Malaysia has maintained its position as the best destination for Muslim travellers even amid the Covid-19 pandemic. The country once again came first in the list of best Muslim-friendly holiday destinations, according to the MasterCard-CrescentRating Global Muslim Travel Index (GMTI) 2021. Malaysia has remained in the top destination since the launch of the index in 2015. The GMTI monitors the overall performance of the Muslim travel market. Tourism, Arts and Culture Minister Datuk Seri Nancy Shukri said Malaysia is committed to continue developing the Muslim-friendly travel segment, sometimes referred to as halal travel. Nancy added that Malaysia is a place where Muslim travellers feel comfortable in as the country caters to their basic faith needs.
ADEQUATE MUSLIM BURIAL LAND IN FEDERAL TERRITORIES
There is adequate Muslim burial land in the Federal Territories to accommodate burials including the bodies of those who died due to Covid-19, said Minister in the Prime Minister’s Department (Religious Affairs) Datuk Seri Zulkifli Mohamad Al-Bakri. Nevertheless, he said a discussion with the National Fatwa Council of Malaysia would be held to look at the need to increase Muslim burial areas in the Federal Territories. Zulkifli said this to reporters after handing over contributions from the Waqaf Foundation of Malaysia (YWM) to groups in need of aid here. YWM allocated essential item packs under the Essential Fund Programme amounting to RM11,250 to 225 needy recipients. The recipients comprised taxi drivers, Malaysian Armed Forces veterans and individuals whose incomes were affected by the Covid-19 pandemic.
COMMISSION TO PROBE ISSUES LINKED TO TABUNG HAJI FUND
The Malaysian government will set up a Royal Commission of Inquiry (RCI) to investigate issues related to the Muslim pilgrims’ fund Lembaga Tabung Haji that arose from audits carried out in the board. The probe would involve audits carried out by consultants such as PricewaterhouseCoopers, Ernst & Young and Roland Berger between 2014 and 2020. Tabung Haji is the main savings vehicle for most Malaysian Muslims who store money with the agency to go for pilgrimages in Saudi Arabia, with the fund paying attractive annual dividends. It held assets totalling RM78 billion (S$25.2 billion) in the first half of 2020.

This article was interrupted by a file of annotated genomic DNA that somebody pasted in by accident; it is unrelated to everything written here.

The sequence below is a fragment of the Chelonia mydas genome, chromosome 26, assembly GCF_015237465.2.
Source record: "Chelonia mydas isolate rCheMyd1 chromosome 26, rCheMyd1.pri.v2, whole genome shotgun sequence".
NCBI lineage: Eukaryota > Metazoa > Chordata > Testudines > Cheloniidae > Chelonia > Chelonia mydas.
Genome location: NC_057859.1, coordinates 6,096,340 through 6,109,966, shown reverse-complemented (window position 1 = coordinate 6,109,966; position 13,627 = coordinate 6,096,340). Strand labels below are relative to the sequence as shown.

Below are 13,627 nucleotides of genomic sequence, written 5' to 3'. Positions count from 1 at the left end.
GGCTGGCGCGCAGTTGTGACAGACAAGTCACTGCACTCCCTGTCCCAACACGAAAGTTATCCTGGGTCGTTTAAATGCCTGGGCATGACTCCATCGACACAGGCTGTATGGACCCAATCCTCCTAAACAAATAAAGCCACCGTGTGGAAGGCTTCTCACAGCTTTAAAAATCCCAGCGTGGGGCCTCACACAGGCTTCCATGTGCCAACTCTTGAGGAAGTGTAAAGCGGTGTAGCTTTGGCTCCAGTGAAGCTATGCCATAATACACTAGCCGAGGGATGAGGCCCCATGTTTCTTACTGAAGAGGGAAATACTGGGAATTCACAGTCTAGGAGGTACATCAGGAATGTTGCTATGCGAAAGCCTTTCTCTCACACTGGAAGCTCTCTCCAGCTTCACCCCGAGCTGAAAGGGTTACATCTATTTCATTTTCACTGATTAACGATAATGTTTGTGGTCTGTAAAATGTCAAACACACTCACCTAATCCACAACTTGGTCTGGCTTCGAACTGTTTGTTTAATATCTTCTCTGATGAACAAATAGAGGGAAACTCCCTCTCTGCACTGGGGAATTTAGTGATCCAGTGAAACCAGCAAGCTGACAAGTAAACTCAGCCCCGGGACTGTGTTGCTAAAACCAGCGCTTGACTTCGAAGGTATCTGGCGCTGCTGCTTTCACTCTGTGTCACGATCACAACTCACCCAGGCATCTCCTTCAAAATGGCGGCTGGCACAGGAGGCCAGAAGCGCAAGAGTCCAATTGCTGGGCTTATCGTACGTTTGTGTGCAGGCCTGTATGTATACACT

U.S. PRIVACY, TAX LAWS HIT ISLAMIC CHILDREN’S CARTOON
Islamic children’s cartoon Omar & Hana has been viewed over 3 billion times in 50 countries across its YouTube channels but this past year has been a struggle for Digital Durian, the Malaysian production company behind the show. Monetisation has been impacted by a new tax policy and U.S. legal cases on data collection from children’s content. Launched in 2017, the show about four and six-year-old siblings Omar and Hana. However, in September 2019, the owner of the streaming platform, Google, was forced to reach a $170 million settlement with the U.S. Federal Trade Commission for allegedly violating COPPA, which restricts the collection and use of data from children under 13 years old without parental consent. YouTube is facing a similar legal challenge in the UK for $3.2 billion. The loss in revenue has impacted the programme adversely.